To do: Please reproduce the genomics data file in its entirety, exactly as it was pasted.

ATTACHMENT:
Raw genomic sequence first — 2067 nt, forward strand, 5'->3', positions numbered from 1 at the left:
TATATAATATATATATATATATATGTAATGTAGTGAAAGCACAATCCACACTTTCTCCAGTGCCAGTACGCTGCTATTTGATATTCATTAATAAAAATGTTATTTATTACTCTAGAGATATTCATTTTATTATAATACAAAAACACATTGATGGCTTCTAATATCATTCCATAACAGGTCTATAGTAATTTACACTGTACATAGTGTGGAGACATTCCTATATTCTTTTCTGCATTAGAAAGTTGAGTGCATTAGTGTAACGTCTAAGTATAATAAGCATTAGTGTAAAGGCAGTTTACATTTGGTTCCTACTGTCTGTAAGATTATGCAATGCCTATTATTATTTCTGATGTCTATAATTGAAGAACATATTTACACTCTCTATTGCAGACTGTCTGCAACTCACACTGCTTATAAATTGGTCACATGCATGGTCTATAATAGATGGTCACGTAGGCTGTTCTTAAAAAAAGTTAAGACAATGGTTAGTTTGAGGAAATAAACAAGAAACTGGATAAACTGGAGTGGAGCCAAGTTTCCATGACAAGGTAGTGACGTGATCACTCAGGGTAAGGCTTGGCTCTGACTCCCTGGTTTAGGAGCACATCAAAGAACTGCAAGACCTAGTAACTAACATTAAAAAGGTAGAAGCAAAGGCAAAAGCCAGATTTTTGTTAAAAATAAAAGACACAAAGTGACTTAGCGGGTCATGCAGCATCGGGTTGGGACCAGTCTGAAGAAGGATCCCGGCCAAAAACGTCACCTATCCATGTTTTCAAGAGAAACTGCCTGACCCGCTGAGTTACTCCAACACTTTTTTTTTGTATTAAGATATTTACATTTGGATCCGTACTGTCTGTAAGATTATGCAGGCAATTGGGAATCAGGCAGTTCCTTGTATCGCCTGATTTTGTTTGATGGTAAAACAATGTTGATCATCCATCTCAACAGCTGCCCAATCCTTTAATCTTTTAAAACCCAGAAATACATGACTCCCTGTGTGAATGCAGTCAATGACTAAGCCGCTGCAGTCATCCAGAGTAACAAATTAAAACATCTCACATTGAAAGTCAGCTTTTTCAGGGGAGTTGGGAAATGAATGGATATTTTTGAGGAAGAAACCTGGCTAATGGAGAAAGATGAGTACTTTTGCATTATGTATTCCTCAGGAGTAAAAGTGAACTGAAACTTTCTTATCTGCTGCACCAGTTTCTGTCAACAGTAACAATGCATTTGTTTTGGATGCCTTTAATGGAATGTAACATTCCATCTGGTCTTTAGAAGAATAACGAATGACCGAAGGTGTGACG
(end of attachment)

Raw genomic sequence first — 2067 nt, forward strand, 5'->3', positions numbered from 1 at the left:
TATATAATATATATATATATATATGTAATGTAGTGAAAGCACAATCCACACTTTCTCCAGTGCCAGTACGCTGCTATTTGATATTCATTAATAAAAATGTTATTTATTACTCTAGAGATATTCATTTTATTATAATACAAAAACACATTGATGGCTTCTAATATCATTCCATAACAGGTCTATAGTAATTTACACTGTACATAGTGTGGAGACATTCCTATATTCTTTTCTGCATTAGAAAGTTGAGTGCATTAGTGTAACGTCTAAGTATAATAAGCATTAGTGTAAAGGCAGTTTACATTTGGTTCCTACTGTCTGTAAGATTATGCAATGCCTATTATTATTTCTGATGTCTATAATTGAAGAACATATTTACACTCTCTATTGCAGACTGTCTGCAACTCACACTGCTTATAAATTGGTCACATGCATGGTCTATAATAGATGGTCACGTAGGCTGTTCTTAAAAAAAGTTAAGACAATGGTTAGTTTGAGGAAATAAACAAGAAACTGGATAAACTGGAGTGGAGCCAAGTTTCCATGACAAGGTAGTGACGTGATCACTCAGGGTAAGGCTTGGCTCTGACTCCCTGGTTTAGGAGCACATCAAAGAACTGCAAGACCTAGTAACTAACATTAAAAAGGTAGAAGCAAAGGCAAAAGCCAGATTTTTGTTAAAAATAAAAGACACAAAGTGACTTAGCGGGTCATGCAGCATCGGGTTGGGACCAGTCTGAAGAAGGATCCCGGCCAAAAACGTCACCTATCCATGTTTTCAAGAGAAACTGCCTGACCCGCTGAGTTACTCCAACACTTTTTTTTTGTATTAAGATATTTACATTTGGATCCGTACTGTCTGTAAGATTATGCAGGCAATTGGGAATCAGGCAGTTCCTTGTATCGCCTGATTTTGTTTGATGGTAAAACAATGTTGATCATCCATCTCAACAGCTGCCCAATCCTTTAATCTTTTAAAACCCAGAAATACATGACTCCCTGTGTGAATGCAGTCAATGACTAAGCCGCTGCAGTCATCCAGAGTAACAAATTAAAACATCTCACATTGAAAGTCAGCTTTTTCAGGGGAGTTGGGAAATGAATGGATATTTTTGAGGAAGAAACCTGGCTAATGGAGAAAGATGAGTACTTTTGCATTATGTATTCCTCAGGAGTAAAAGTGAACTGAAACTTTCTTATCTGCTGCACCAGTTTCTGTCAACAGTAACAATGCATTTGTTTTGGATGCCTTTAATGGAATGTAACATTCCATCTGGTCTTTAGAAGAATAACGAATGACCGAAGGTGTGACG